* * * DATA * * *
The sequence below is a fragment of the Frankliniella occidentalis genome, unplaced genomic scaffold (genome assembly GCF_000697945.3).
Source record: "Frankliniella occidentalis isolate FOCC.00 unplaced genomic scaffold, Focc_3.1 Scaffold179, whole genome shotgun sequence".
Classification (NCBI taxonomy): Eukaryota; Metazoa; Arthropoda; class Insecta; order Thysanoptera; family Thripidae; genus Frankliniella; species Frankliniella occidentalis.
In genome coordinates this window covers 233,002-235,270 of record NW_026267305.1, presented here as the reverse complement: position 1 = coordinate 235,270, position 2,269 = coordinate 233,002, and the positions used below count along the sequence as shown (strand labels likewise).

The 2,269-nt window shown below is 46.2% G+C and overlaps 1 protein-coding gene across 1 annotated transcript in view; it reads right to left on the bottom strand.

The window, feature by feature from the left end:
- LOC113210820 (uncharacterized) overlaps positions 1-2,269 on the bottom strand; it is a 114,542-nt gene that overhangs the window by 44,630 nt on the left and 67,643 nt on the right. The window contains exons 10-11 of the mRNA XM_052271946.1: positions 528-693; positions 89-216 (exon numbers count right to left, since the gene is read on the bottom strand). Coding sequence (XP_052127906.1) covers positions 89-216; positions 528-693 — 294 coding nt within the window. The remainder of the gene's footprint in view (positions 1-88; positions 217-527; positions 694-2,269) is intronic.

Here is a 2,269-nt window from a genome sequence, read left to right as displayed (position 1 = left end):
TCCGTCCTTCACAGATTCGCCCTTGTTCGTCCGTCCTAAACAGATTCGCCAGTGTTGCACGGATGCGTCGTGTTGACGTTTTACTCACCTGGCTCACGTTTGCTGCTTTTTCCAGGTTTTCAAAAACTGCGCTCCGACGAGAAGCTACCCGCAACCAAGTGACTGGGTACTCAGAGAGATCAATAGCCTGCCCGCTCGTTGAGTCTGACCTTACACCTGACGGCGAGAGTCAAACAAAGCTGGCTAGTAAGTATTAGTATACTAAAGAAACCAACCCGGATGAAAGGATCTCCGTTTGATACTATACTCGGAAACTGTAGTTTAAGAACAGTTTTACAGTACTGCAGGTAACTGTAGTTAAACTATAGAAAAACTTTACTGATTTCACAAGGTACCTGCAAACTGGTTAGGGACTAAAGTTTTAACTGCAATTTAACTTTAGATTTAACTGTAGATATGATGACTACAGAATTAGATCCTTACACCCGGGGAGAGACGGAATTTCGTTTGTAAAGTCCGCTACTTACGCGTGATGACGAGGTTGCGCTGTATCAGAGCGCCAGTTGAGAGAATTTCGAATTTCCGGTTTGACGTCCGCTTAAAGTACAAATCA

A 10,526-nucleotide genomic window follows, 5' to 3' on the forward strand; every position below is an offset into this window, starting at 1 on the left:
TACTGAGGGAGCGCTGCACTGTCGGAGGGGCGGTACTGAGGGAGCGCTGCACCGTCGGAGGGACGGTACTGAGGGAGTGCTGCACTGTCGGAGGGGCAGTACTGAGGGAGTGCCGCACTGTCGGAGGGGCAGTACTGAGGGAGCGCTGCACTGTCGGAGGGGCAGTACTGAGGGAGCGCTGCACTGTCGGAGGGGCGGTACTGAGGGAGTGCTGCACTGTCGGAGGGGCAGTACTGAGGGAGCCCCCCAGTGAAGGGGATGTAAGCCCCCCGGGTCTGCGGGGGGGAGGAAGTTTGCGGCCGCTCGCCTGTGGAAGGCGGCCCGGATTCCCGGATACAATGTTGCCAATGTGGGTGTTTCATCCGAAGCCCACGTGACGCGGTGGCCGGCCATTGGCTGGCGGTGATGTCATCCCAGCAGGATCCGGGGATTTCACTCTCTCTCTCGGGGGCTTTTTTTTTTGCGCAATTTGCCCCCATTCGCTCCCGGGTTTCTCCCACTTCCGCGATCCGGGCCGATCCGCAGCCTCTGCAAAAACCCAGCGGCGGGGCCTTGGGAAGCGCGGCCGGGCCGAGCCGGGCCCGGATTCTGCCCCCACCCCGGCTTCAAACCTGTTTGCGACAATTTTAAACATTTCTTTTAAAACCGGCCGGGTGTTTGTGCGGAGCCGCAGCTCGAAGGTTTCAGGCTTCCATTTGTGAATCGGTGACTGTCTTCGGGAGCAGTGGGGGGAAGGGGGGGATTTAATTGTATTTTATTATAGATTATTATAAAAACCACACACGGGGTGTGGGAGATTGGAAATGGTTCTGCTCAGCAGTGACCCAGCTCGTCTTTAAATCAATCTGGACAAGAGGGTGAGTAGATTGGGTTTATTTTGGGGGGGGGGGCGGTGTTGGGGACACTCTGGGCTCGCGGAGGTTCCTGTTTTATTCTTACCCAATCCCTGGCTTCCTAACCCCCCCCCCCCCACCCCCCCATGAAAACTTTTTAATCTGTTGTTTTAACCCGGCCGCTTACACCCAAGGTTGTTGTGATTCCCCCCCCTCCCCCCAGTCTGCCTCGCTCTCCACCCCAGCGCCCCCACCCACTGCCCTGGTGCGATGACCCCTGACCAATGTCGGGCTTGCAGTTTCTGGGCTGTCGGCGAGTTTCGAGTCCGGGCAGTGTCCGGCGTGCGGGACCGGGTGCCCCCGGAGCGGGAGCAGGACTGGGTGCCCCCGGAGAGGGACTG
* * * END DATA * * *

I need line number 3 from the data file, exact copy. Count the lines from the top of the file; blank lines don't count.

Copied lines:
Classification (NCBI taxonomy): Eukaryota; Metazoa; Arthropoda; class Insecta; order Thysanoptera; family Thripidae; genus Frankliniella; species Frankliniella occidentalis.